• Aragao M. de F.V.
        • et al.
        Clinical features and neuroimaging ( CT and MRI ) findings in presumed Zika virus related congenital infection and microcephaly : retrospective case series study.
        BMJ. 2016; 353: 1-10
        • Bauer S.B.
        • Nijman R.J.M.
        • Drzewiecki B.A.
        • Sillen U.
        • Hoebeke P.
        International children ’ s continence society standardization report on urodynamic studies of the lower urinary tract in children. vol. 647. May, 2015: 640-647
        • Wein A.J.
        • Kavoussi L.R.
        • Partin A.W.
        • Peters C.A.
        Campbell-walsh Urology.
        11th ed. Elsevier, Philadelphia2016
        • Sager C.
        • et al.
        Initial urological evaluation and management of children with neurogenic bladder due to myelomeningocele.
        J Pediatr Urol. 2017; 13 (-271271.e5): 271.e1
        • Filler G.
        • Gharib M.
        • Casier S.
        • et al.
        Prevention of chronic kidney disease in spina bifida.
        Int Urol Nephrol. 2011; 44: 817-827
        • Marques F.J.P.
        • et al.
        Children born with congenital Zika syndrome display atypical gross motor development and a higher risk for cerebral palsy.
        J Child Neurol. 2019; 34: 81-85
        • Ventura P.A.
        • Lage M.-L.C.
        • de Carvalho A.L.
        • Fernandes A.S.
        • Taguchi T.B.
        • Nascimento-Carvalho C.M.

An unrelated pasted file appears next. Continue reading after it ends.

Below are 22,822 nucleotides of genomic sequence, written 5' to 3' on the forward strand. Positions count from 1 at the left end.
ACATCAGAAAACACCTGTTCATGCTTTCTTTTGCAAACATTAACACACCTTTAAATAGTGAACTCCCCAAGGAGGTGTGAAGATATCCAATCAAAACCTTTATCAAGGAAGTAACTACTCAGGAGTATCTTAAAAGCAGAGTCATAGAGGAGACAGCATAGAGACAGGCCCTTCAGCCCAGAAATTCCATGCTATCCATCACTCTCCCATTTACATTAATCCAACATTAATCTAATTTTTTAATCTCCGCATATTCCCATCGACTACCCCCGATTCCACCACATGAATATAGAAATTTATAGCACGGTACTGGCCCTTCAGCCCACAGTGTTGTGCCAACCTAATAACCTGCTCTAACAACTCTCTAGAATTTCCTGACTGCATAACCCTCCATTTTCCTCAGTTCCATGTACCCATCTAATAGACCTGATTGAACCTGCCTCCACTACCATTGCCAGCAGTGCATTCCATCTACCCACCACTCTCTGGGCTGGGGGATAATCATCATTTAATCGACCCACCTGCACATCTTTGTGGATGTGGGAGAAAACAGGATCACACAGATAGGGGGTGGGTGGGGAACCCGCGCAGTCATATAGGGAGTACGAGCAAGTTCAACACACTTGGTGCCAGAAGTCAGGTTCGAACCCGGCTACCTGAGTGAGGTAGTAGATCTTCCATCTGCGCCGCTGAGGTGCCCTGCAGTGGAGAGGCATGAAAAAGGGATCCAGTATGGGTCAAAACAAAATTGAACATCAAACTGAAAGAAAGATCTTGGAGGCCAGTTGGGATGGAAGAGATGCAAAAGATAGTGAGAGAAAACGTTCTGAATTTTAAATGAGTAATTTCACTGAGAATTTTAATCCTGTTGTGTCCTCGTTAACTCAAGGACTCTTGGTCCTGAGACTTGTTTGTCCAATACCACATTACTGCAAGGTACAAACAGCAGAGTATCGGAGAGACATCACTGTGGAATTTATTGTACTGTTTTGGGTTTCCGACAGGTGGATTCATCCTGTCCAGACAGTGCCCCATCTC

Early gross motor development among Brazilian children with microcephaly born right after Zika virus infection outbreak.
        J Dev Behav Pediatr. 2019; 1
        • Carvalho A.
        • et al.
        Clinical and neurodevelopmental features in children with cerebral palsy and probable congenital Zika.
        Brain Dev. 2019; 41: 587-594
        • de Carvalho A.L.
        • Ventura P.
        • Taguchi T.
        • Brandi I.
        • Brites C.
        • Lucena R.
        Cerebral palsy in children with congenital Zika syndrome: a 2-year neurodevelopmental follow-up.
        J Child Neurol. 2020; 35: 202-207
        • Silva J.A.
        • Alvares R.A.
        • Barboza A.L.
        • et al.
        Lower urinary tract dysfunction in children with cerebral palsy.
        Neurourol Urodyn. 2009; 28: 959-963
        • Gundogdu G.
        • Komur M.
        • Avlan D.
        • et al.
        Relationship of bladder dysfunction with upper urinary tract deterioration in cerebral palsy.
        J Pediatr Urol. 2013; 9: 659-664
        • Ersoz M.
        • Kaya K.
        • Erol S.K.
        • et al.
        Noninvasive evaluation of lower urinary tract function in children with cerebral palsy.
        Am J Phys Med Rehabil. 2009; 88: 735-741